"I claim no marvelous foresight," Wanless said sternly. "Let us try again. Here is another story, called *A Strange Coincidence.' Need I say that it refers to a singular dream of a deserted wife which makes such an impression upon her that she telegraphs her husband not to go near a certain place at a time named. He disregards the warning and is murdered. Again, I will ask you to correct me if I am mistaken."
"Well, you are this time," I said as cheerfully as possible. "The husband refrains, and some one mistaken for him is done to death."
This little point in my favor rendered me more cheerful. I was about to give vent to some little jeu d'esprit when my companion gave a cry of rage and horror, at the same time dashing the book to the ground. "I knew it!" he shouted as he bounded to his feet. "I knew that I should come across it in that oursed volume. I cannot even get away from it in my solitary retreat. Is there no originality in the craft at all? Here it is in your volume called 'By Mental Telegraph.' The title explains the story. Oh, I know that mysterious, slender, beautiful maiden, with her visions and hallucinations, but too well—the psychological siren who has driven me to madness. She recovers when she gets a husband and becomes a model queen of the nursery ever afterward. But I shall always be the same. It is you and your class who are responsible for this. You must die."
With the last word ringing on his lips Wanless flew at me and bore me to the ground. Strong as I was, I was powerless in his grasp, for the madman possessed the strength of a dozen beings at that moment. I could feel his hot breath upon my face as he bent over me.
"You are one of the fiends who have robbed me of my reason," he hissed. "You are one of the successful hacks who dress up old tales and try to galvanize paralytic corpses into life until the gibbering dead faces mock us to insanity. Once I deemed the world to be fresh and bright, but the weary monotony of the novels I craved for made me what I am. Make the most of your time. You will never leave this room alive. As a duty to my fellow sufferers I am going to rid the world of one scribbling fiend tonight!"
I tried to expostulate, but the words died on my lips. Wanless bent over me and gripped my throat vith convulsive force. The strength of despair came back to me as I realized that we were in that solitary place alone, and that my life depended upon my own efforts. We rolled over and over, but Wanless was always uppermost From time to time I compelled him to relinquish his grip. The sudden rush of air to m lung s caused m e to feel sick and dizzy. But the contest was bound to end in one way, for as I became weaker my antagonist gathered fresh vigor.
"It is useless," he cried triumphantly. "You have got to die."
I knew it, but would not despair. And then, as I commenced to fail, there came a sound welcome as a voice from heaven—the sound of Bellamy's step in the hall. He tried the door, only to find it fast. He shouted, and in response came a feeble gurgle from me. Bellamy wasted no further time. Something told him that he had arrived in time to prevent a terrible tragedy. As Bellamy's whole weight broke in the door Wanless gave me a squeeze that caused the countless Stars to dance and flicker before my eyes. Then sleep, peaceful and childlike.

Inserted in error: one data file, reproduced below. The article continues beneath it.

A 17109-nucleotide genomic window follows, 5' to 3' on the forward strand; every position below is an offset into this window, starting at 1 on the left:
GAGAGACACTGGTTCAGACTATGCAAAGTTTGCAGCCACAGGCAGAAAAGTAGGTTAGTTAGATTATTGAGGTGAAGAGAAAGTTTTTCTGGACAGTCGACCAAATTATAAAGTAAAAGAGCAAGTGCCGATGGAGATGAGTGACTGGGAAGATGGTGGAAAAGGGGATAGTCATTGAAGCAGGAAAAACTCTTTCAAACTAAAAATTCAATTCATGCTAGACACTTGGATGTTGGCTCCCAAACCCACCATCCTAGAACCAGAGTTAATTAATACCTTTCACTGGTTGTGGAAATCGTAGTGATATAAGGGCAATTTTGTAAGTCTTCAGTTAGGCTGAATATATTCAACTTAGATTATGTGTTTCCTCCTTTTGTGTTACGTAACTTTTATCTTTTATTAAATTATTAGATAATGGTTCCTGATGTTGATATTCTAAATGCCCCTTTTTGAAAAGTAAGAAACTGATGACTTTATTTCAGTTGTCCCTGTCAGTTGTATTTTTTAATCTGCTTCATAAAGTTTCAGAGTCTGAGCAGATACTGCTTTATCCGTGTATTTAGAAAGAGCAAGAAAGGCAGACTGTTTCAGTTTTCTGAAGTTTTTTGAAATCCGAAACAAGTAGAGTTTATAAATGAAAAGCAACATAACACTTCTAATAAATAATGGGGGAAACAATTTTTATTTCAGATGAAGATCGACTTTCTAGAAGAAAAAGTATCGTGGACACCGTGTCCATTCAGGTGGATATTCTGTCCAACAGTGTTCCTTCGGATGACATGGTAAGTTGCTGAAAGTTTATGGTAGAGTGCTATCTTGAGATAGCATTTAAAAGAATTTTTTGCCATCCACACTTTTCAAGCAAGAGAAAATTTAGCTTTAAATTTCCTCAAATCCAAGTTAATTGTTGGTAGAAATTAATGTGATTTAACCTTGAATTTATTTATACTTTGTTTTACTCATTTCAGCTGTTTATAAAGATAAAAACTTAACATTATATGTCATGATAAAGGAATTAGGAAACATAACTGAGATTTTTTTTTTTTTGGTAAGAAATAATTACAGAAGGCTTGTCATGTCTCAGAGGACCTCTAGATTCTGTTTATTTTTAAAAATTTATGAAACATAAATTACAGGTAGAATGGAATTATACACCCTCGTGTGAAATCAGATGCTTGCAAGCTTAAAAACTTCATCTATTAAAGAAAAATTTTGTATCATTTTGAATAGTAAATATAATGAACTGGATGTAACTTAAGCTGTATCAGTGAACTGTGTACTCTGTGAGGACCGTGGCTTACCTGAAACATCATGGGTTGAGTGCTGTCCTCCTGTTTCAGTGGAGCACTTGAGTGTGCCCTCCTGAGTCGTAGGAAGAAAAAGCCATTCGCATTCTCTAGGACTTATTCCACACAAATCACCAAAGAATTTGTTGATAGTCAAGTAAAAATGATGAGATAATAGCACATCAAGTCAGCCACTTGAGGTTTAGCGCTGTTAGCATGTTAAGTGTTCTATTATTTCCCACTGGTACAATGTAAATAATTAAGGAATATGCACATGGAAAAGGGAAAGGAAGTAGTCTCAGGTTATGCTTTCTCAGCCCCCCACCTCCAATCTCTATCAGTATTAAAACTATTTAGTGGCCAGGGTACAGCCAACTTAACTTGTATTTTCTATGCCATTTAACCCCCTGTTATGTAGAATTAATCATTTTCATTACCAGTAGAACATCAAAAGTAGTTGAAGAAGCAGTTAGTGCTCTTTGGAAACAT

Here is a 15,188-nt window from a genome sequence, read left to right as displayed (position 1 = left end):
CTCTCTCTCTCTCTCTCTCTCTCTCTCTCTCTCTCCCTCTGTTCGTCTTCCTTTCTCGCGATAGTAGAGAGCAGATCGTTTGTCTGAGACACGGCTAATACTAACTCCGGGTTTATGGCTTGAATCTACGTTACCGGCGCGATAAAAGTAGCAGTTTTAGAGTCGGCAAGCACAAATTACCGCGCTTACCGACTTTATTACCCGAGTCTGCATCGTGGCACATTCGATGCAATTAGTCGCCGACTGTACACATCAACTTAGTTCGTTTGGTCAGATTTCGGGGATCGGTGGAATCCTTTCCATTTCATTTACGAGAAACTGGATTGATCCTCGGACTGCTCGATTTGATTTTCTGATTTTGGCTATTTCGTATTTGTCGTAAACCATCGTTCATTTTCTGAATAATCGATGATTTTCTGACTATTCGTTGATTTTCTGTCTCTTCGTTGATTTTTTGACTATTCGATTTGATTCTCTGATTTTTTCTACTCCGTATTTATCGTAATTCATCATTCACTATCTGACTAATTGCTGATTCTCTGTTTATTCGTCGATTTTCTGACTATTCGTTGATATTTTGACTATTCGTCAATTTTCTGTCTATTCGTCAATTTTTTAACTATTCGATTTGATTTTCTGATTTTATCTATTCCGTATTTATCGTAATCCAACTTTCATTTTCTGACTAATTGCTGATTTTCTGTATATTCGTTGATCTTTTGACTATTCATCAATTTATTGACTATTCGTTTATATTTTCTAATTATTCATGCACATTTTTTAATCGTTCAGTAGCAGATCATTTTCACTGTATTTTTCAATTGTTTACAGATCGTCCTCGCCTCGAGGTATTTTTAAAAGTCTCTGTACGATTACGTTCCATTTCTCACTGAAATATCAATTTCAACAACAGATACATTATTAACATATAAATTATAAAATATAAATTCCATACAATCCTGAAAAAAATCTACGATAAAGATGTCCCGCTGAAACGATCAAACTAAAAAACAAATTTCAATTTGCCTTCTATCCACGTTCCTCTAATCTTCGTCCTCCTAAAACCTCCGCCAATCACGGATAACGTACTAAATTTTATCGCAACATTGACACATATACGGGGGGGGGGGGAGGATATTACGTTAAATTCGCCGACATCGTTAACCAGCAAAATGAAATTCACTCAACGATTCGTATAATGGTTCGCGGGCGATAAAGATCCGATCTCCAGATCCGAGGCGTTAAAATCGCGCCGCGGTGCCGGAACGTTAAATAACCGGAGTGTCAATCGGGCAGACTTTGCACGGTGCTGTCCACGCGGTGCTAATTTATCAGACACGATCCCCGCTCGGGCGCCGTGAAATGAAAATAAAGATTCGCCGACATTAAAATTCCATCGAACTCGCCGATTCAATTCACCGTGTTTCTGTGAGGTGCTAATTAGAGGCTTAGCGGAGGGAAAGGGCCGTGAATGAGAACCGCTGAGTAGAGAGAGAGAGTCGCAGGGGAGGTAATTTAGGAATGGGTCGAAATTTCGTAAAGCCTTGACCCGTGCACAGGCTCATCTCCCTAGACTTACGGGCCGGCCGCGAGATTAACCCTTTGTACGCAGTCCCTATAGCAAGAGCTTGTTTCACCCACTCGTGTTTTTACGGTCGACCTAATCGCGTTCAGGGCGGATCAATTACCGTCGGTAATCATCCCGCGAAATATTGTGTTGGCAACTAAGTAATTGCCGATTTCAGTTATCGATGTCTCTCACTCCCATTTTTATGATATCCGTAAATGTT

When I came to myself again, I was in bed. The windows were open to the breeze, a glorious sun was shining, and Bellamy stood respecfully before me, On the whole, I felt little the worse for my adventure.
"I am extremely sorry for what has happened, sir," Bellamy said politely. "The people here know nothing, and I shall esteem it a personal favor if you will preserve our secret. I ought perhaps to have told you, sir."
"But what on earth is the matter with Mr. Wanless?" I asked.
"Well, sir," Bellamy said deferentially, "my master's name is not Wanless at all. He is Mr. Cultshaw, the critic and essayist who used to be 'reader' to Messrs. Gilley, the great publishers. Of course you know him by name, sir. Two years ago the poor gentleman had brain fever from overwork, and he's never been the same since. If he has three glasses of wine, he's quite mad. Usually he is harmless enough, but when excited he has a perfectly morbid hatred of magazine writers. He attributes his malady to reading the same class of story with what he calls the same motif over and over again. He did not know you by sight and indeed mistook your name, but you he holds in especial detestation, sir. He would have killed you if he could."
"I quite believe that Bellamy," I replied grimly. "But you may trust me to say nothing about what has happened. How is your patient?"
"Perfectly well this morning and without a notion of what took place last night. But on the whole, sir, I would respectfully beg to suggest that you do not meet again. I don't suppose that you are specially attached to the place, and as it agrees with my poor master"—
"Say no more, Bellamy," I replied. "I will get away today. I came out for quiet and rest and not for midnight adventures. And there's a £10 note for you, Bellamy, with my most grateful thanks."
From that day to this I have seen nothing of Wanless, nor am I likely to now, for he died last week, and therefore I am at liberty to publish this singular story, the moral of which is obvious. People say that latterly my stories are less trite than they were. Have any of you noticed it, may I ask?
— Fred M. White in Chambers' Journal.